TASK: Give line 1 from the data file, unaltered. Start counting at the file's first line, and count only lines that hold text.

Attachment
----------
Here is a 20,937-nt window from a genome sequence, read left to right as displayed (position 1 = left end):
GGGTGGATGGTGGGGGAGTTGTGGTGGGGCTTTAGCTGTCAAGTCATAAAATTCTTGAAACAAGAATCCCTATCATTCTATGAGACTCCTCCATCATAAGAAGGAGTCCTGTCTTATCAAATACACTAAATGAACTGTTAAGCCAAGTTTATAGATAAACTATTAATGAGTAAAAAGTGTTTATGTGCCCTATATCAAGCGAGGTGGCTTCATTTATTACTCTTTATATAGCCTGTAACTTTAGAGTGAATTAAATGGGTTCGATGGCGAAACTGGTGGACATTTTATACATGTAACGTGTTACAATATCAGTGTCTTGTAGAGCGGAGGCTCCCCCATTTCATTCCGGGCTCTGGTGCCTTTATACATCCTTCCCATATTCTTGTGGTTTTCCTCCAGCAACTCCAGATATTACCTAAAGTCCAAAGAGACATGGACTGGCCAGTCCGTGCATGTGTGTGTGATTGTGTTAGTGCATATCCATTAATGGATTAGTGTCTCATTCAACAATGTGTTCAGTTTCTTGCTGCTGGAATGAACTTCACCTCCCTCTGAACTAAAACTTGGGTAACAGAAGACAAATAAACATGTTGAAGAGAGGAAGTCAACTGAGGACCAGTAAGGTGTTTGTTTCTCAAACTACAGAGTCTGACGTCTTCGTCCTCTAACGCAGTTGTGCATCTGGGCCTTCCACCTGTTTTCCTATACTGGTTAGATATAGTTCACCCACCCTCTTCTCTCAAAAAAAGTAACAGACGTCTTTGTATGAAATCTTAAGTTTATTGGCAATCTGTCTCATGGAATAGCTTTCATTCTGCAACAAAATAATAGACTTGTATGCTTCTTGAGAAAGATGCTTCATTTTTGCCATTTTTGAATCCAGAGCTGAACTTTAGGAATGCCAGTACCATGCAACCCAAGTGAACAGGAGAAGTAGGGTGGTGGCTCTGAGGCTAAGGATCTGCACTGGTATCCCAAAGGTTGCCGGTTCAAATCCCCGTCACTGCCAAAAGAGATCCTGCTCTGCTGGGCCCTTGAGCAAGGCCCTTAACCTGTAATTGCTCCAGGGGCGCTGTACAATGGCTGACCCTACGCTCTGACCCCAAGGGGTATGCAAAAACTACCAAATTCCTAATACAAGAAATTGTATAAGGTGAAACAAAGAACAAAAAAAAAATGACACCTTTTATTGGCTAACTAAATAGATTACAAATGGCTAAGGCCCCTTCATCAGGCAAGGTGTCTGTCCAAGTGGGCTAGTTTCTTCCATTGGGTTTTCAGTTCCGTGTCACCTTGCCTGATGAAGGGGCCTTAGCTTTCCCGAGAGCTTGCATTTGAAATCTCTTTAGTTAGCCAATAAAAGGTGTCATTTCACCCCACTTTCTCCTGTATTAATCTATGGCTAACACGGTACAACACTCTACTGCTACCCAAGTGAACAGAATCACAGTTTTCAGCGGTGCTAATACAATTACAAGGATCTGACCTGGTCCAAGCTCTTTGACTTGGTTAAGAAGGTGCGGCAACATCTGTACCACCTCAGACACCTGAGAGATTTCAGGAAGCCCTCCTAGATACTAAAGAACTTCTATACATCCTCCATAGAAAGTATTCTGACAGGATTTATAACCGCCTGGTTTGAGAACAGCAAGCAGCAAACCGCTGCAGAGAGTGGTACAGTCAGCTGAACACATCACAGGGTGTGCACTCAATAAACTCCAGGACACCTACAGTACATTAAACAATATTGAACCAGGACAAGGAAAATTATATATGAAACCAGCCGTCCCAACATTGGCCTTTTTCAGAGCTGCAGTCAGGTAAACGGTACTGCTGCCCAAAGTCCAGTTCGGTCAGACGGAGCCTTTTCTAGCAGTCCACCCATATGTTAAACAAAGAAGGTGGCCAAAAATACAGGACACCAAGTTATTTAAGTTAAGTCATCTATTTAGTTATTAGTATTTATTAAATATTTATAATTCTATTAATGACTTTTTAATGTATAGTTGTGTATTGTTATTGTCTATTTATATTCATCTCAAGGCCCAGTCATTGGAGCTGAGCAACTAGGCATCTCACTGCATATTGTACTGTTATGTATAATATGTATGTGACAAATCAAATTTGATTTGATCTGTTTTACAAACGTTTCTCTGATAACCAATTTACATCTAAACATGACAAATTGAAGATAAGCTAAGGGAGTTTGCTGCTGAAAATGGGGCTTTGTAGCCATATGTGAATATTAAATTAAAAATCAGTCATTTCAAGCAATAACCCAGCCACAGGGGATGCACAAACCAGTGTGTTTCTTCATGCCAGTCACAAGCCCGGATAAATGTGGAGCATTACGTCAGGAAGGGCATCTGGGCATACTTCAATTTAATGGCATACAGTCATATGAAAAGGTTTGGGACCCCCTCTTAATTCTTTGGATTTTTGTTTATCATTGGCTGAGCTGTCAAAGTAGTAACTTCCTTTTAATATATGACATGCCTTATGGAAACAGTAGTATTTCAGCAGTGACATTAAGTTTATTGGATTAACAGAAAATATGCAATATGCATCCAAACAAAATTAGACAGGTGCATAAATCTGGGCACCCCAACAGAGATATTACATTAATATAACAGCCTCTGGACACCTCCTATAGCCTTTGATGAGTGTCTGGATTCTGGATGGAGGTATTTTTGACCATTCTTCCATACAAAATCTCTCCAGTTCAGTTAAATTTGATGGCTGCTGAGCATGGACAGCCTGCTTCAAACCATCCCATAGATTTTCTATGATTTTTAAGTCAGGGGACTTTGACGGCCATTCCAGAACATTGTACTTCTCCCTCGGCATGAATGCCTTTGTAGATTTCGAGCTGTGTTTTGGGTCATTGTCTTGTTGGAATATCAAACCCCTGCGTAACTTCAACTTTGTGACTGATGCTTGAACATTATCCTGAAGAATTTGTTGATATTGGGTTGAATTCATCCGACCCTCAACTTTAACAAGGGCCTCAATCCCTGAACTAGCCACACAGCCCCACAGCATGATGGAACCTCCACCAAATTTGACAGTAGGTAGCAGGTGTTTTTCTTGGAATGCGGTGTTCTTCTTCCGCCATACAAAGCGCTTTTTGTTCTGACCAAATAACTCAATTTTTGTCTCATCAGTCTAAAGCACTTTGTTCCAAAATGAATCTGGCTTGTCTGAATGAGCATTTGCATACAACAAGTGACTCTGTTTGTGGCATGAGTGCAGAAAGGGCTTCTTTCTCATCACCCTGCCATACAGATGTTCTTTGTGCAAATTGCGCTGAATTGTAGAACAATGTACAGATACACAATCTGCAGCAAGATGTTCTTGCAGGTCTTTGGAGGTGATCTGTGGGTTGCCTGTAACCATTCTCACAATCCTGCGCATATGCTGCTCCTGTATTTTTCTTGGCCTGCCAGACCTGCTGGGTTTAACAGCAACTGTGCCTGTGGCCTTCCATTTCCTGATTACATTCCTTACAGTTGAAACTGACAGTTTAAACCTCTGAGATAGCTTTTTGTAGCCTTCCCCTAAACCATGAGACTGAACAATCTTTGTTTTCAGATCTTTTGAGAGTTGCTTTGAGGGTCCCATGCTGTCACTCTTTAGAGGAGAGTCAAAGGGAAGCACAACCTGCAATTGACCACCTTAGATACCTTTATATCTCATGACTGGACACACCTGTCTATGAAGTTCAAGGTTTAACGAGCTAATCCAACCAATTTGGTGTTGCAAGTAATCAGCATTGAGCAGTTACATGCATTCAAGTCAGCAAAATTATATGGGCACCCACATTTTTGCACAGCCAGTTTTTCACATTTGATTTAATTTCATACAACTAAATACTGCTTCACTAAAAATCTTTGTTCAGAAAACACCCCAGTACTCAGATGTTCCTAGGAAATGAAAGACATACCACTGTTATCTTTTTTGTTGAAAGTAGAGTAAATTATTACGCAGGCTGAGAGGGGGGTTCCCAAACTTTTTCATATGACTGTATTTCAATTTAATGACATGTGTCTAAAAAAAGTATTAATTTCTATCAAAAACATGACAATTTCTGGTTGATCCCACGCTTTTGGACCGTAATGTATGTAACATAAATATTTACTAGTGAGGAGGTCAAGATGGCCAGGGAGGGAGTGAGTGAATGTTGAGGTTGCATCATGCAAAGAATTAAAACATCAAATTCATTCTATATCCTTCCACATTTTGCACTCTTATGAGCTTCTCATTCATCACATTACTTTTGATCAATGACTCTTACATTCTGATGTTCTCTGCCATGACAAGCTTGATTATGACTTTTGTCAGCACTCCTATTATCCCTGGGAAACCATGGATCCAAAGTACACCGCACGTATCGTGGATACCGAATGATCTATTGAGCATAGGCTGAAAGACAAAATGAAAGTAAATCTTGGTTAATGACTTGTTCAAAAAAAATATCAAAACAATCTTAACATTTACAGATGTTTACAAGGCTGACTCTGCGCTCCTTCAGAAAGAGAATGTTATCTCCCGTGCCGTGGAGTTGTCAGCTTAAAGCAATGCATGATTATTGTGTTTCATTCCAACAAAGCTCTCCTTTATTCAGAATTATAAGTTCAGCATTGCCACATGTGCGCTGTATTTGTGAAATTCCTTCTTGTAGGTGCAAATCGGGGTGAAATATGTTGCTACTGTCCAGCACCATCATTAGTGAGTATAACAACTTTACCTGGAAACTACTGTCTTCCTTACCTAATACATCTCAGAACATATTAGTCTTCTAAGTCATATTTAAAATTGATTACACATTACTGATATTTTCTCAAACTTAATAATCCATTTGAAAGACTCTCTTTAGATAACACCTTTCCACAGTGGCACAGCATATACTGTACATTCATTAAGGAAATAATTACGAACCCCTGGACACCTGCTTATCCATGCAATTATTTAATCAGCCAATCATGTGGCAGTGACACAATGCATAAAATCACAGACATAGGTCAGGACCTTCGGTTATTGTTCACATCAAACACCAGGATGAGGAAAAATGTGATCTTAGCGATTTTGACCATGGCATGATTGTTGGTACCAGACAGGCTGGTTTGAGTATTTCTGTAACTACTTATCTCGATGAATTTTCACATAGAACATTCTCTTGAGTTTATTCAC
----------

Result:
Here is a 20,937-nt window from a genome sequence, read left to right as displayed (position 1 = left end):